Judge rules plaintiff cannot represent minivan owners after evidence was intentionally destroyed.

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Chrysler Valve Stem Lawsuit Loses Plaintiff
Judge rules plaintiff cannot represent minivan owners after evidence was intentionally destroyed.

— A Chrysler minivan valve stem lawsuit won't include a Dodge Grand Caravan owner who joined an existing class action filed over the tire pressure monitoring systems.

Plaintiff Robert Tomassini filed the valve stem class action lawsuit alleging the stems are defective in 2008-2011 Dodge Grand Caravan and Chrysler Town & Country minivans.

The plaintiff eventually filed a motion to permit Mr. Thomas Hromowyk to be added as an additional class representative, and the judge agreed and allowed the plaintiffs to file an amended lawsuit.

Hromowyk says he purchased a new 2010 Dodge Grand Caravan in October 2009. In February 2013, the plaintiff says he took the minivan to a third-party repair shop and had all four tires replaced.

Hromowyk did not watch any part of the service and the condition of the vehicle's tire pressure monitoring system (TPMS) is unknown because the repair shop threw out all the parts.

Hromowyk says in 2015 he noticed a low tire pressure warning, stopped to put air into the tires and noticed that the nut on the front left TPMS valve stem was gone. He took the minivan back to the repair shop and had the TPMS valve repaired.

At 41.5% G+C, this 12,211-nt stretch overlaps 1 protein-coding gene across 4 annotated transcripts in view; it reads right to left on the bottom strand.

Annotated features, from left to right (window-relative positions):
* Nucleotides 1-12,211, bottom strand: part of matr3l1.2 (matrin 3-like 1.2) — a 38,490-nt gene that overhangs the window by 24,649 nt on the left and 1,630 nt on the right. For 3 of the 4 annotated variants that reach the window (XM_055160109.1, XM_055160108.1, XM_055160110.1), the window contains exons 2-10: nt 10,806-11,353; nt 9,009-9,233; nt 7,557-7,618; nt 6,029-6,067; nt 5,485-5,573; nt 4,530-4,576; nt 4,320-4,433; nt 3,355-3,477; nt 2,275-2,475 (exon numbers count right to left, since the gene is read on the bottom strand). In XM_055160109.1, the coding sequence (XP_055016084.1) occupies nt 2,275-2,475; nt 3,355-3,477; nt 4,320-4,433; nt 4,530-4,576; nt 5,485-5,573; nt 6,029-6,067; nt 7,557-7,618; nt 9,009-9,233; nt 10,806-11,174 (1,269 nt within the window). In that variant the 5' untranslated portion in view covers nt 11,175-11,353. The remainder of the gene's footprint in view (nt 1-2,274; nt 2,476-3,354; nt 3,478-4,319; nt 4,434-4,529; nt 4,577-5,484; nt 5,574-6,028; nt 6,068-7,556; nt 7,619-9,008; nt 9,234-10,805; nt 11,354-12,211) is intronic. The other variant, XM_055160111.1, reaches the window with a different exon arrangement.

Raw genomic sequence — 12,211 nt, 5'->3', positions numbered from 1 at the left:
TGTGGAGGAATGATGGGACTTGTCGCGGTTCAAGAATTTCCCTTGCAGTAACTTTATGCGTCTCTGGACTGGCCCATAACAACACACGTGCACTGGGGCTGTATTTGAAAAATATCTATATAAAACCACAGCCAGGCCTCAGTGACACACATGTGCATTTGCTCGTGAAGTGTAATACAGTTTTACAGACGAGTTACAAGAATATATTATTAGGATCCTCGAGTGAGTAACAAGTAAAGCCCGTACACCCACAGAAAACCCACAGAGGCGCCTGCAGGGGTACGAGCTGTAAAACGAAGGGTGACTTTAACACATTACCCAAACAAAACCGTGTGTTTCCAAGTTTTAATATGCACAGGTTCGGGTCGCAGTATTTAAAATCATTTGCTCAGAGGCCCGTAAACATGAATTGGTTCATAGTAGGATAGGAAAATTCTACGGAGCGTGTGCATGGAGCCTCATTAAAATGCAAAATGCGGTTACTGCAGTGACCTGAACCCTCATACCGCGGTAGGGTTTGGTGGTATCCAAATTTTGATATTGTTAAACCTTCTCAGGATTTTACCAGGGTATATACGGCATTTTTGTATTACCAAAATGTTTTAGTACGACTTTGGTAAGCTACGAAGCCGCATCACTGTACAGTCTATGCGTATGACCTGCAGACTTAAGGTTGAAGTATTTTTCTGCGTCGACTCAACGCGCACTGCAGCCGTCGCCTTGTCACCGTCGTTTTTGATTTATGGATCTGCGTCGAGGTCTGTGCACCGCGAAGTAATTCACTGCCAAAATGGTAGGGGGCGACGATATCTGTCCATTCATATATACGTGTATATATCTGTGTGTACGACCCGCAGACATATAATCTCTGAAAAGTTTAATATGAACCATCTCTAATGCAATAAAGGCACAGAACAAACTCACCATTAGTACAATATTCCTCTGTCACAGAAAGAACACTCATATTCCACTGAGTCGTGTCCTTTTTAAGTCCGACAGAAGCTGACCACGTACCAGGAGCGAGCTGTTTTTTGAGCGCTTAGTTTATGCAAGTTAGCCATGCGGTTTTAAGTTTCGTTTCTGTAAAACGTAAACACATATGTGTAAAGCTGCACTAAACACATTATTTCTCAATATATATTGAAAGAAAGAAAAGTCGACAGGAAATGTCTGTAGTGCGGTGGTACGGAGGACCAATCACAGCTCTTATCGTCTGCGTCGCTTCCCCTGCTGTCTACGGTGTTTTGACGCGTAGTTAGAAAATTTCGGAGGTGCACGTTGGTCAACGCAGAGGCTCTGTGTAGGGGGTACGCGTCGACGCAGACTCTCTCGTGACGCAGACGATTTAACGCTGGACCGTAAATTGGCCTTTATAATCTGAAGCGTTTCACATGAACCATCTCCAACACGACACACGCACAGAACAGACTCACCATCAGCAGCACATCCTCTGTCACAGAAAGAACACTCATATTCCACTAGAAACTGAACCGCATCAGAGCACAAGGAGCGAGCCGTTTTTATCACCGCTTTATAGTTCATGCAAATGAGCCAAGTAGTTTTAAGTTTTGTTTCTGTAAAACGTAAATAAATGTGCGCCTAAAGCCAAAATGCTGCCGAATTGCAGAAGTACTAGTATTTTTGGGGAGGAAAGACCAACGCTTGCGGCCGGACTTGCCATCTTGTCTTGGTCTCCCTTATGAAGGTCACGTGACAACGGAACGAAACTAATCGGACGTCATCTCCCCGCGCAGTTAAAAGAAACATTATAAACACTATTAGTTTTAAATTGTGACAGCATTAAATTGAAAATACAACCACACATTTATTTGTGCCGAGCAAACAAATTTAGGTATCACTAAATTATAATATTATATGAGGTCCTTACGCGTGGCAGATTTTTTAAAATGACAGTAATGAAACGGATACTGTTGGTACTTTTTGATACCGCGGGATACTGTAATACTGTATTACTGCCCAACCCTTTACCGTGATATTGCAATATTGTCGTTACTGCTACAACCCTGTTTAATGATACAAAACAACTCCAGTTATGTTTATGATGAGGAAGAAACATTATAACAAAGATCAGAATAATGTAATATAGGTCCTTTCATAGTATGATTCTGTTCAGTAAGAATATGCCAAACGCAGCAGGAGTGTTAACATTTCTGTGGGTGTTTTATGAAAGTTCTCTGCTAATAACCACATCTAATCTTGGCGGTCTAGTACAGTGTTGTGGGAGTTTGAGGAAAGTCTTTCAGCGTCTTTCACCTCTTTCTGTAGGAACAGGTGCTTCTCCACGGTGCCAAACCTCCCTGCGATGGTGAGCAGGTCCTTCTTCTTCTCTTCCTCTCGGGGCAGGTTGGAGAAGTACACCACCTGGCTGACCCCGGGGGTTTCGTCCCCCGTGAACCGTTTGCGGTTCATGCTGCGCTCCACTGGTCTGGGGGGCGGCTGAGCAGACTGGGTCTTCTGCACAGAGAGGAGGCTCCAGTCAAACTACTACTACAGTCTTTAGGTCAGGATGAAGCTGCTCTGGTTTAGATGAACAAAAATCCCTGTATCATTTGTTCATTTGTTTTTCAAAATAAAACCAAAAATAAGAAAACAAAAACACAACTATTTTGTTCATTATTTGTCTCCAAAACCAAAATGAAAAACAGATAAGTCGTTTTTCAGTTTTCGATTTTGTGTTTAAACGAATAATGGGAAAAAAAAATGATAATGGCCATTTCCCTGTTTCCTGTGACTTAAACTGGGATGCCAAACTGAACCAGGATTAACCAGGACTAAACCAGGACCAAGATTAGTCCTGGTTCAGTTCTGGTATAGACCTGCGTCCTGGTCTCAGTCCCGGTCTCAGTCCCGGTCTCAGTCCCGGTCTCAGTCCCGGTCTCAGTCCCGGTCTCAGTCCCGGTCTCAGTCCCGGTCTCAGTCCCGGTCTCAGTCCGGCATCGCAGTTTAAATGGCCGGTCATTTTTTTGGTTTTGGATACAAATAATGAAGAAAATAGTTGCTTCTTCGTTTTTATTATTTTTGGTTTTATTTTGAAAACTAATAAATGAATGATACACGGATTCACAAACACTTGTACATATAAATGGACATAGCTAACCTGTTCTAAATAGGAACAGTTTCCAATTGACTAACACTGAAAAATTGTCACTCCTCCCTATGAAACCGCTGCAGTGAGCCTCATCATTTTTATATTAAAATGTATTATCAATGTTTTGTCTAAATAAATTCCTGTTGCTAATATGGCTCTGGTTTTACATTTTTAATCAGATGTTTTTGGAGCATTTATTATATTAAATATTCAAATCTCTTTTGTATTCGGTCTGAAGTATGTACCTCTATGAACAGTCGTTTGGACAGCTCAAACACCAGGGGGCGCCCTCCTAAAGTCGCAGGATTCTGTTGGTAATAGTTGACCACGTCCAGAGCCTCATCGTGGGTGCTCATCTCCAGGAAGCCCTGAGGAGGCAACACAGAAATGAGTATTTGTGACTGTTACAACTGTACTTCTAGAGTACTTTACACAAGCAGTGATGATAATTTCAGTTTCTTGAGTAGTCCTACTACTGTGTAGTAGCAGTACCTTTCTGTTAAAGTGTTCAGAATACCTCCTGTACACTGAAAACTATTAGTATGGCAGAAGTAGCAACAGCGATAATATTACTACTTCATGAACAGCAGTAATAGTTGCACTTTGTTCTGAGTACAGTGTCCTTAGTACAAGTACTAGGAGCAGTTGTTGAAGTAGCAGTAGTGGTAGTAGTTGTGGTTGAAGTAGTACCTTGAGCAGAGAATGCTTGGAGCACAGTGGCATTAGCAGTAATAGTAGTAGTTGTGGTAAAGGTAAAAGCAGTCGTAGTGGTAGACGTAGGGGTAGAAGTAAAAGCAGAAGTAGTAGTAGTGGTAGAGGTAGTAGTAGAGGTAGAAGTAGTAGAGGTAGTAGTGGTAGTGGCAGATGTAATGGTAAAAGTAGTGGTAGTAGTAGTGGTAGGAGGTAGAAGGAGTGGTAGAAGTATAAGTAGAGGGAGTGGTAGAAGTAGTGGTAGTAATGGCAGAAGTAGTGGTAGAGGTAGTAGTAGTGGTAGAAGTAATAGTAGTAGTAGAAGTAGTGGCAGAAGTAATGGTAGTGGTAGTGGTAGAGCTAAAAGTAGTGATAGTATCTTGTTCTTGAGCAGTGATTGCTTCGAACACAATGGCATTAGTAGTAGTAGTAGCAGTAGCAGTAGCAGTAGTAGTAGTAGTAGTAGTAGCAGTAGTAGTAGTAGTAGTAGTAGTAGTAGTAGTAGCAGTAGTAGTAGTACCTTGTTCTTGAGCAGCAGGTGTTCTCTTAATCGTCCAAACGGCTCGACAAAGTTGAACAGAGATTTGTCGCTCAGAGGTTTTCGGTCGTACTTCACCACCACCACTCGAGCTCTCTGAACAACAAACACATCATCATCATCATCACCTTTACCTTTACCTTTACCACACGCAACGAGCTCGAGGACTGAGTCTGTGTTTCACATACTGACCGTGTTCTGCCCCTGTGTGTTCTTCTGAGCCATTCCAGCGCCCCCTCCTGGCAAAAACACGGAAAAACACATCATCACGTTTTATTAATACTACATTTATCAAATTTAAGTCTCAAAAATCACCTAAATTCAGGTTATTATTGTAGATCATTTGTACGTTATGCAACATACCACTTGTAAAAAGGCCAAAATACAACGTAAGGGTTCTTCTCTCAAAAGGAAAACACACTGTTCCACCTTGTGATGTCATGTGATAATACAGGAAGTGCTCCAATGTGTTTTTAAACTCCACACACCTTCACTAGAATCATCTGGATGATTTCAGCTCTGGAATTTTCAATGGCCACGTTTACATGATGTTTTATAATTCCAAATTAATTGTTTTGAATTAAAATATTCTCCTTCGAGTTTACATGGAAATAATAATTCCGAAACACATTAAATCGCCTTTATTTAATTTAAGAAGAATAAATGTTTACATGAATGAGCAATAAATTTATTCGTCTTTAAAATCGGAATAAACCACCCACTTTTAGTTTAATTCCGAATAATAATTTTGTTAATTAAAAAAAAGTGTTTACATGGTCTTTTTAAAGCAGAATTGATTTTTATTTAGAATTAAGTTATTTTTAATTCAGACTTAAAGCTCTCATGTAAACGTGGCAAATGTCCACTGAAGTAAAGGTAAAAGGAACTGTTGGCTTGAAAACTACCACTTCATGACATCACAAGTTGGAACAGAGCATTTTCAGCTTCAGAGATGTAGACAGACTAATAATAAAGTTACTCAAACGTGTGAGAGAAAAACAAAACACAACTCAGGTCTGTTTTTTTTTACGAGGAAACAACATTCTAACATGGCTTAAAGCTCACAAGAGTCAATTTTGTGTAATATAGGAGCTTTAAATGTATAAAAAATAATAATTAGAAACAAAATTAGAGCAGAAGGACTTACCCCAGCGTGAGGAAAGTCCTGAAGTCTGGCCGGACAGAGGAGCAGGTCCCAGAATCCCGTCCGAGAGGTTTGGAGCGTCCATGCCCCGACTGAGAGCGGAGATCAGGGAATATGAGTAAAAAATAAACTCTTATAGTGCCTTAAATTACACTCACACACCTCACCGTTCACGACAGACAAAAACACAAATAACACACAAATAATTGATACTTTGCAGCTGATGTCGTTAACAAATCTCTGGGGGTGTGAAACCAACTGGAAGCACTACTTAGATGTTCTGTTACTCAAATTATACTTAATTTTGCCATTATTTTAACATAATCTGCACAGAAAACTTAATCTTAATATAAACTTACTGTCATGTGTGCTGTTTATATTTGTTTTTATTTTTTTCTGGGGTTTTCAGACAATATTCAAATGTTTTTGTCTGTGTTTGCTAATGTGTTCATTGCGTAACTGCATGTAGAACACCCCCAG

Plaintiff Hromowyk alleges that in August 2015 his tire rapidly deflated and he noticed the TPMS valve was missing. Hromowyk took the vehicle to the same repair shop and had the front left TPMS unit replaced.

Two years later the front right TPMS unit was replaced, and the plaintiff says he requested the removed parts be returned to him. However, there is no record of that request.

In May 2018, Hromowyk took the vehicle to the repair shop to replace the left rear TPMS unit after he noticed the valve stem nut had cracked. And in April 2019, Hromowyk had the right rear TPMS unit replaced after he noticed the valve stem nut had cracked.

Chrysler filed a motion for "sanctions for spoliation," with spoliation described as, "the destruction or significant alteration of evidence, or the failure to preserve property for another's use as evidence in pending or reasonably foreseeable litigation."

According to the judge, there is no dispute that Hromowyk was in control of the evidence as it was attached to the vehicle which he owned. Based on court documents, Hromowyk clearly told a mechanic to remove the TPMS units, once prior to and twice after filing his lawsuit.

Hromowyk claims that when he directed a mechanic to remove the first TPMS unit, he wasn't aware of any lawsuits related to corrosion of TPMS valve stems or nuts.

Despite this, Hromowyk asked for the allegedly defective part to be returned to him, but when asked why he requested the TPMS unit be returned to him, Hromowyk testified he was told by lawyers to save the parts.